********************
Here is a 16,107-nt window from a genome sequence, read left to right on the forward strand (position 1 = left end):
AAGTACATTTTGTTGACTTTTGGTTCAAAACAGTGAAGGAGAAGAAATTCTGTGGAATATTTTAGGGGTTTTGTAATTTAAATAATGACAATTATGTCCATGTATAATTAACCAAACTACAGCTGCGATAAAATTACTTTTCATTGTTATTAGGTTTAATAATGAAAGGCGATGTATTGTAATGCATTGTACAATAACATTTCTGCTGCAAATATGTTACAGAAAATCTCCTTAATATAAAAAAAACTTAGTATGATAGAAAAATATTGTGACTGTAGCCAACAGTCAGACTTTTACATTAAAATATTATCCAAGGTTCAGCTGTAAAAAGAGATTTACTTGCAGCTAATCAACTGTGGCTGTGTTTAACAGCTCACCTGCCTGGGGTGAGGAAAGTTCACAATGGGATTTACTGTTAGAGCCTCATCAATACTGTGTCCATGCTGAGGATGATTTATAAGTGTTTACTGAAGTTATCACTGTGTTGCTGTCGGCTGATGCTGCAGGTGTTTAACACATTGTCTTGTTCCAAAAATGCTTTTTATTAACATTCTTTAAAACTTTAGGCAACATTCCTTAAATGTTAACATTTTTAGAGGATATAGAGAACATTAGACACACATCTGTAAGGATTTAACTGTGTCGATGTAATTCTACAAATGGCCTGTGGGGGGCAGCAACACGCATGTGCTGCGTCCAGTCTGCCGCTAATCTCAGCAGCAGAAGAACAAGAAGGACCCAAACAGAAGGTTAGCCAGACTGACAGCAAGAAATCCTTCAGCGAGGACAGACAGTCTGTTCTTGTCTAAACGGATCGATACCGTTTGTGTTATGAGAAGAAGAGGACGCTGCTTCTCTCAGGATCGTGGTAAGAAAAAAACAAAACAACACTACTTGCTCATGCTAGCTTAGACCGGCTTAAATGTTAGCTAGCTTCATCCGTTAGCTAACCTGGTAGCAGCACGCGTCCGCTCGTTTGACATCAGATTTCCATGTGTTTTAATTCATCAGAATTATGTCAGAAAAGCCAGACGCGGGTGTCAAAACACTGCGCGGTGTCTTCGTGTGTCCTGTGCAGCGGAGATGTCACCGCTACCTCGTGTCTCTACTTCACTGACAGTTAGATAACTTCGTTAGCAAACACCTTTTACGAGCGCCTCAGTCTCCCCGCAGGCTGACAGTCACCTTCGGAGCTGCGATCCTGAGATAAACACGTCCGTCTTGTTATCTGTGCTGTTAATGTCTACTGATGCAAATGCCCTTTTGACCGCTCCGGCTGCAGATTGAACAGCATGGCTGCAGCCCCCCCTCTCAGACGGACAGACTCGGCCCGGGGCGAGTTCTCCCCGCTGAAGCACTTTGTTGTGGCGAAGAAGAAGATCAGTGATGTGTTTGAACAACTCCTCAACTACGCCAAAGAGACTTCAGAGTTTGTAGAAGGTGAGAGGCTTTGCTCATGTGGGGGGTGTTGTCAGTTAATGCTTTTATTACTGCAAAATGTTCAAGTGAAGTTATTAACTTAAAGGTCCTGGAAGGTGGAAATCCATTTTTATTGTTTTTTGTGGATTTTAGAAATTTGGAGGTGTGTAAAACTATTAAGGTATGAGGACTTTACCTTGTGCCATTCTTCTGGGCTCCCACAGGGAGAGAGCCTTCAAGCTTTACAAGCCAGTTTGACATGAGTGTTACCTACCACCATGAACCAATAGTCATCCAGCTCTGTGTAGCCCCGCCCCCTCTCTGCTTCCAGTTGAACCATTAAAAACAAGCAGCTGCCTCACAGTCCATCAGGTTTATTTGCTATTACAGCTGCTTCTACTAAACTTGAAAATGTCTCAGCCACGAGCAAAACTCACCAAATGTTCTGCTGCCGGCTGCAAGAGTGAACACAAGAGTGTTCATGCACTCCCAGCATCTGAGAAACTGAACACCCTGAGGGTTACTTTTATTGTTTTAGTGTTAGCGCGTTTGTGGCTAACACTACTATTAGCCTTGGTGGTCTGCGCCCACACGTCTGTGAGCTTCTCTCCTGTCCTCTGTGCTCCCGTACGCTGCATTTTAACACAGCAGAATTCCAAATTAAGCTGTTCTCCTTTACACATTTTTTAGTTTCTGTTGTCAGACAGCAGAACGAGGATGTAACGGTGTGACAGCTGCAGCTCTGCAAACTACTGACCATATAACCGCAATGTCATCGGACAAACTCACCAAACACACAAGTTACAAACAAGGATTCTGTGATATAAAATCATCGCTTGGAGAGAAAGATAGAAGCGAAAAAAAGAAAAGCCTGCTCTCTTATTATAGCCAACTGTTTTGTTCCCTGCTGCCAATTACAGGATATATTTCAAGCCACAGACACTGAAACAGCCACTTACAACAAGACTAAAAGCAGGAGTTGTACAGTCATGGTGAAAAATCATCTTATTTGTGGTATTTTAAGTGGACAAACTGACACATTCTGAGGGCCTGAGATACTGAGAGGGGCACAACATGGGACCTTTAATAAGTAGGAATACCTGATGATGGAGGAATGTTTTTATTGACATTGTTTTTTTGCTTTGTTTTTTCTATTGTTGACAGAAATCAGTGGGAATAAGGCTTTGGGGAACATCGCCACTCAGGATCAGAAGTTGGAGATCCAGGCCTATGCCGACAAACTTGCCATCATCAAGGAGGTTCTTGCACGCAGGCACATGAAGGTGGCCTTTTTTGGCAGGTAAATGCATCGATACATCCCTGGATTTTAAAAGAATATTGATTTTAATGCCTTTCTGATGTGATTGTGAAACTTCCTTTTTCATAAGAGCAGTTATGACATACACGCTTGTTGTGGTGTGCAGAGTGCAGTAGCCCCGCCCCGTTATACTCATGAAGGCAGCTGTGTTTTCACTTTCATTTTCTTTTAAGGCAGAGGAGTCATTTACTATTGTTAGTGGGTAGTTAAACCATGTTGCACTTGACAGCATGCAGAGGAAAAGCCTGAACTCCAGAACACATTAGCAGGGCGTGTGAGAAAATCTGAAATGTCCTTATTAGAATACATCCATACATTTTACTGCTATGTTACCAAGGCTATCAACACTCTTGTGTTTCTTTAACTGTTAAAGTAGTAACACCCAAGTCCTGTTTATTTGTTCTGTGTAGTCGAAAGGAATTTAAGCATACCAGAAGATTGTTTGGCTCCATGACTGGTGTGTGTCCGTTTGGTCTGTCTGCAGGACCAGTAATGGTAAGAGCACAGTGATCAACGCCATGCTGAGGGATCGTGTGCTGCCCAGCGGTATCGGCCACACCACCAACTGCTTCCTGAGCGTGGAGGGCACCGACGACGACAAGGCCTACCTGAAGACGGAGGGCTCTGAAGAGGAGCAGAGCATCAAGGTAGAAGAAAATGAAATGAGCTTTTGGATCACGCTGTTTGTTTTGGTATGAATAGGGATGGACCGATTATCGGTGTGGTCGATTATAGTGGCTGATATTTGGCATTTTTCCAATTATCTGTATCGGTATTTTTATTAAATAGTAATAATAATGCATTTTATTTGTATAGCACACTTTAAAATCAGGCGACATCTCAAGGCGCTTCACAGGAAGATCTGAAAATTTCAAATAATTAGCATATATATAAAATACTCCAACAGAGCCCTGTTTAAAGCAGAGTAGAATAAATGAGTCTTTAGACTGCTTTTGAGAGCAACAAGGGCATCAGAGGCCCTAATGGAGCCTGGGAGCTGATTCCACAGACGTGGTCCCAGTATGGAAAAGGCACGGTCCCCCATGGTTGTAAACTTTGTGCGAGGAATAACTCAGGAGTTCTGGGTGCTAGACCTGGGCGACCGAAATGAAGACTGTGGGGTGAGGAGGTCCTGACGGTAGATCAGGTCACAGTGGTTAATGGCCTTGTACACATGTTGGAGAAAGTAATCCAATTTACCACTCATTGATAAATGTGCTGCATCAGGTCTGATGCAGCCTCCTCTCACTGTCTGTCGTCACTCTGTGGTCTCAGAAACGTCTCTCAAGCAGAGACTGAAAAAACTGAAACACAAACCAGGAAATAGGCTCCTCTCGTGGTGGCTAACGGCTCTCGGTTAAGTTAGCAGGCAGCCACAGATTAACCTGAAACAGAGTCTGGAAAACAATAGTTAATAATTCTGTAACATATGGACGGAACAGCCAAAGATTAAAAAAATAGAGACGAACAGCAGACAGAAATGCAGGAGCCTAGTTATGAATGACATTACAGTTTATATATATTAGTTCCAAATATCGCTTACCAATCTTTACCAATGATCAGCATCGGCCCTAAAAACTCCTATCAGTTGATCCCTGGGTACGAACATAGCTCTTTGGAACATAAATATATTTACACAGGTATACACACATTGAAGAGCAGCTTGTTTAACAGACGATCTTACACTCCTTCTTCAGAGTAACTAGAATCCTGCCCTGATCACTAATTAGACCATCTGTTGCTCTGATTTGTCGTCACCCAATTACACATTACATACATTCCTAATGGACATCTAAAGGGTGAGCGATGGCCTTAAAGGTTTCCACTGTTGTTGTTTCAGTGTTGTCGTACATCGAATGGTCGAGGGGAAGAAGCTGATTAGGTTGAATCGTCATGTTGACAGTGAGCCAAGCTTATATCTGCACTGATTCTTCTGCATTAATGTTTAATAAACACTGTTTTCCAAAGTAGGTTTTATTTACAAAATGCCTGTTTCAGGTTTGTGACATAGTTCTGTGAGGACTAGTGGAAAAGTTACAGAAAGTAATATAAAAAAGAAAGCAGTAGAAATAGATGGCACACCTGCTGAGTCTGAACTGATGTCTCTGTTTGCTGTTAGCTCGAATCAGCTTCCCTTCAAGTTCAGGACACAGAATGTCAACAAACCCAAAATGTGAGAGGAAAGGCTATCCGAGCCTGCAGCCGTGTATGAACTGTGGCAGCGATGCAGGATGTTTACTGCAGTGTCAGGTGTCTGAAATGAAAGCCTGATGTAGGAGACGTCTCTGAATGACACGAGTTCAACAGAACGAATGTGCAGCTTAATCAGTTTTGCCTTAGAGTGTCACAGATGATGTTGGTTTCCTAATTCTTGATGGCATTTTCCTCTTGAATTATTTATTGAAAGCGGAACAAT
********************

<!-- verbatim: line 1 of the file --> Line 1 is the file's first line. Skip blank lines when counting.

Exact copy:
Here is a 16,107-nt window from a genome sequence, read left to right on the forward strand (position 1 = left end):